From high school students at Mt. Edgecumbe High School in Sitka to graduate students in SURGE Design and Development Launch Pilot from NSF INCLUDES, MiH-RCN is dedicated to elevating student involvement and voices. And by having collaborators in Canada, Iceland, Norway, Sweden, Finland, Russia, and Indigenous leaders, our networking is strengthening international collaboration. These collaborations can contribute regional solutions to societal problems that migration creates in public health, economic development, and cultural loss and damage.
Our Plan
Three annual meetings. Dozens of publications. Hundreds of network members.
2020 | Seeing the system
Year One will focus on sense-making – the process of understanding Arctic migrations, examining why their systemic interactions are important, and co-creating a network vision and values. We will invite participants, synthesize existing research projects, and initiate integrative dialogues across disciplinary and country borders. This will culminate in the annual meeting, where participants will be tasked to see the interactions, interdependencies, and intersections of Arctic coastal systems in movement through a participatory workshop.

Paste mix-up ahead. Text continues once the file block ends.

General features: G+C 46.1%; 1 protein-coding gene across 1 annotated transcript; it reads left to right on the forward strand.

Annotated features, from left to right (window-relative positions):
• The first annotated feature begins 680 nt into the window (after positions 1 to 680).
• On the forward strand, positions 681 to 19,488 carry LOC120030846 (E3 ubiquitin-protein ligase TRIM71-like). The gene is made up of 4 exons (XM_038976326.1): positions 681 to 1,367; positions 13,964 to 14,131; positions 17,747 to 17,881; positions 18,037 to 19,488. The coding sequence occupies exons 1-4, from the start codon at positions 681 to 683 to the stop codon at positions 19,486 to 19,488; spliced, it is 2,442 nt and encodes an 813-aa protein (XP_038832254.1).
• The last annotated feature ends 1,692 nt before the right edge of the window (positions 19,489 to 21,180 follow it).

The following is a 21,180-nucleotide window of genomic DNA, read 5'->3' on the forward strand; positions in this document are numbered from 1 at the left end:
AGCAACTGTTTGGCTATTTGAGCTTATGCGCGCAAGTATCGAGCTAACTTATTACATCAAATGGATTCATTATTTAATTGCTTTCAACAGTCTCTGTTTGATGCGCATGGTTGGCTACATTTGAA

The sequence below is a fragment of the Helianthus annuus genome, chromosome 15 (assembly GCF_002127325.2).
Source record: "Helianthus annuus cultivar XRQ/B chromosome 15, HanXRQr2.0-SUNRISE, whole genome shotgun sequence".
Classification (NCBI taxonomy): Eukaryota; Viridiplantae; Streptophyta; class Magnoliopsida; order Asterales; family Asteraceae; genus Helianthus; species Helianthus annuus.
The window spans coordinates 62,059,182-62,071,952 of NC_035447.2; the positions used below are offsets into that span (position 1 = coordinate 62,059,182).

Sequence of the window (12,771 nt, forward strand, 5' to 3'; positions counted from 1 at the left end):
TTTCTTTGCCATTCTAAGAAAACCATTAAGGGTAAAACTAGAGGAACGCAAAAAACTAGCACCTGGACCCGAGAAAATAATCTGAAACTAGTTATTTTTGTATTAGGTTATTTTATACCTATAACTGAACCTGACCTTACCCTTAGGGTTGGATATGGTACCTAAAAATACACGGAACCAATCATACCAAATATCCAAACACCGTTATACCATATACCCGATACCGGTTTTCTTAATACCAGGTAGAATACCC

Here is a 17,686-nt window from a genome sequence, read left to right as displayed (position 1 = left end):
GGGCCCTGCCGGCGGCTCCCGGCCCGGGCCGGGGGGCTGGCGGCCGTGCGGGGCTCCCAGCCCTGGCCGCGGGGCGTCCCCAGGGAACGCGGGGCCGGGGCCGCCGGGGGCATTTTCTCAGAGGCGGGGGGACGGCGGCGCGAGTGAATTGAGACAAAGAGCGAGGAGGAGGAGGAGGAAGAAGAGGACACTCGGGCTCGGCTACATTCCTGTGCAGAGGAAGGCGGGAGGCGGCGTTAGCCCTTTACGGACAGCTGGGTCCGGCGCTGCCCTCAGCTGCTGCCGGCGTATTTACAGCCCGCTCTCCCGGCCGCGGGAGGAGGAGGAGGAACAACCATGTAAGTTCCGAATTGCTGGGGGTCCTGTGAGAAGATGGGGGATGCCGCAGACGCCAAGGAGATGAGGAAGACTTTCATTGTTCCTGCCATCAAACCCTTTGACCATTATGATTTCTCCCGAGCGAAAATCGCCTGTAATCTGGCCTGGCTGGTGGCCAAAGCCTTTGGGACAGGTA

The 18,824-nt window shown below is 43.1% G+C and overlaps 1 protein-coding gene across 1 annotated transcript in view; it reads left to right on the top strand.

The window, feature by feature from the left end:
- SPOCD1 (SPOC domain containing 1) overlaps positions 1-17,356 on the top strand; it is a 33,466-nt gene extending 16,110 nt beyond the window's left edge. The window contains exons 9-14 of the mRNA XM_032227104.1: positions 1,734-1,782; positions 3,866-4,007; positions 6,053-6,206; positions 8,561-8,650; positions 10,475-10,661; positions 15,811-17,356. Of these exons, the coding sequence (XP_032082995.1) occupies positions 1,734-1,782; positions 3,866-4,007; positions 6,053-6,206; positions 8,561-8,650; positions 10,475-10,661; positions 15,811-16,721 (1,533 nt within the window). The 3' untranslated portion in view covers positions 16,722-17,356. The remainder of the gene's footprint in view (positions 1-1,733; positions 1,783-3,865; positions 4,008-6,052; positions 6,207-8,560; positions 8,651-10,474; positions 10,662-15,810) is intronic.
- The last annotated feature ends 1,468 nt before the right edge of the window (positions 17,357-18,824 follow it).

2021 | Design think & Simulate
Year Two will focus on identifying gaps in collaborative migration research, map emerging patterns of movement, and share ideas that could transform the problem domain. We will continue to broaden and deepen the network, both inviting new participants and strengthening existing collaborations. This will culminate in the annual meeting, where participants will be tasked to co-develop an Arctic coastal migration scenario, which will then be simulated through together as a table-top exercise.
2022 | Collaboratory incubation